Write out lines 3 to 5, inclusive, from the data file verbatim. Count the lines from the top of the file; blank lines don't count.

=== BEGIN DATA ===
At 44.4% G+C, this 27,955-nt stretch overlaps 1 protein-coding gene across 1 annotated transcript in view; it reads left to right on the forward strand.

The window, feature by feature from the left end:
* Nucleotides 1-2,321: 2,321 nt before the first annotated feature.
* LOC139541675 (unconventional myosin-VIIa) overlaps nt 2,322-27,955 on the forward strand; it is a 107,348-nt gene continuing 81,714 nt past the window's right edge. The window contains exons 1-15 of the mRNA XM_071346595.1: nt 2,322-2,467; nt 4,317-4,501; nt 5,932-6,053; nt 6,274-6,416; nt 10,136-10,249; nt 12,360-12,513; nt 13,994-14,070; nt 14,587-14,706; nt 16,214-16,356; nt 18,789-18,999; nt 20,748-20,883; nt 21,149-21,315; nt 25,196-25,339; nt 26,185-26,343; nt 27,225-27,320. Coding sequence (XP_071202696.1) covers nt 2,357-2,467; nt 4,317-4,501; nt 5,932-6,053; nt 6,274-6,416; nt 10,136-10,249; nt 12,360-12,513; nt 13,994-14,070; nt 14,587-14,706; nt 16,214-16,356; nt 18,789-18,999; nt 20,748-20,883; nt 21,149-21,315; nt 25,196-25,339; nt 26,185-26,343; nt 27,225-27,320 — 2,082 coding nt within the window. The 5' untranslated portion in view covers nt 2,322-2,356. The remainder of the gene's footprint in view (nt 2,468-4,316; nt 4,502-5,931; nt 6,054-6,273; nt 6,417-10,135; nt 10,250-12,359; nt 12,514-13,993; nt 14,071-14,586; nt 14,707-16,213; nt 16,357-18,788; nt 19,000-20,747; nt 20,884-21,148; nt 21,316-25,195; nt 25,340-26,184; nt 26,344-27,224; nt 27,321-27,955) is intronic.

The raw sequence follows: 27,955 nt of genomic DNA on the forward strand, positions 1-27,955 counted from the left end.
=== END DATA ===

* Nucleotides 1-2,321: 2,321 nt before the first annotated feature.
* LOC139541675 (unconventional myosin-VIIa) overlaps nt 2,322-27,955 on the forward strand; it is a 107,348-nt gene continuing 81,714 nt past the window's right edge. The window contains exons 1-15 of the mRNA XM_071346595.1: nt 2,322-2,467; nt 4,317-4,501; nt 5,932-6,053; nt 6,274-6,416; nt 10,136-10,249; nt 12,360-12,513; nt 13,994-14,070; nt 14,587-14,706; nt 16,214-16,356; nt 18,789-18,999; nt 20,748-20,883; nt 21,149-21,315; nt 25,196-25,339; nt 26,185-26,343; nt 27,225-27,320. Coding sequence (XP_071202696.1) covers nt 2,357-2,467; nt 4,317-4,501; nt 5,932-6,053; nt 6,274-6,416; nt 10,136-10,249; nt 12,360-12,513; nt 13,994-14,070; nt 14,587-14,706; nt 16,214-16,356; nt 18,789-18,999; nt 20,748-20,883; nt 21,149-21,315; nt 25,196-25,339; nt 26,185-26,343; nt 27,225-27,320 — 2,082 coding nt within the window. The 5' untranslated portion in view covers nt 2,322-2,356. The remainder of the gene's footprint in view (nt 2,468-4,316; nt 4,502-5,931; nt 6,054-6,273; nt 6,417-10,135; nt 10,250-12,359; nt 12,514-13,993; nt 14,071-14,586; nt 14,707-16,213; nt 16,357-18,788; nt 19,000-20,747; nt 20,884-21,148; nt 21,316-25,195; nt 25,340-26,184; nt 26,344-27,224; nt 27,321-27,955) is intronic.

The raw sequence follows: 27,955 nt of genomic DNA on the forward strand, positions 1-27,955 counted from the left end.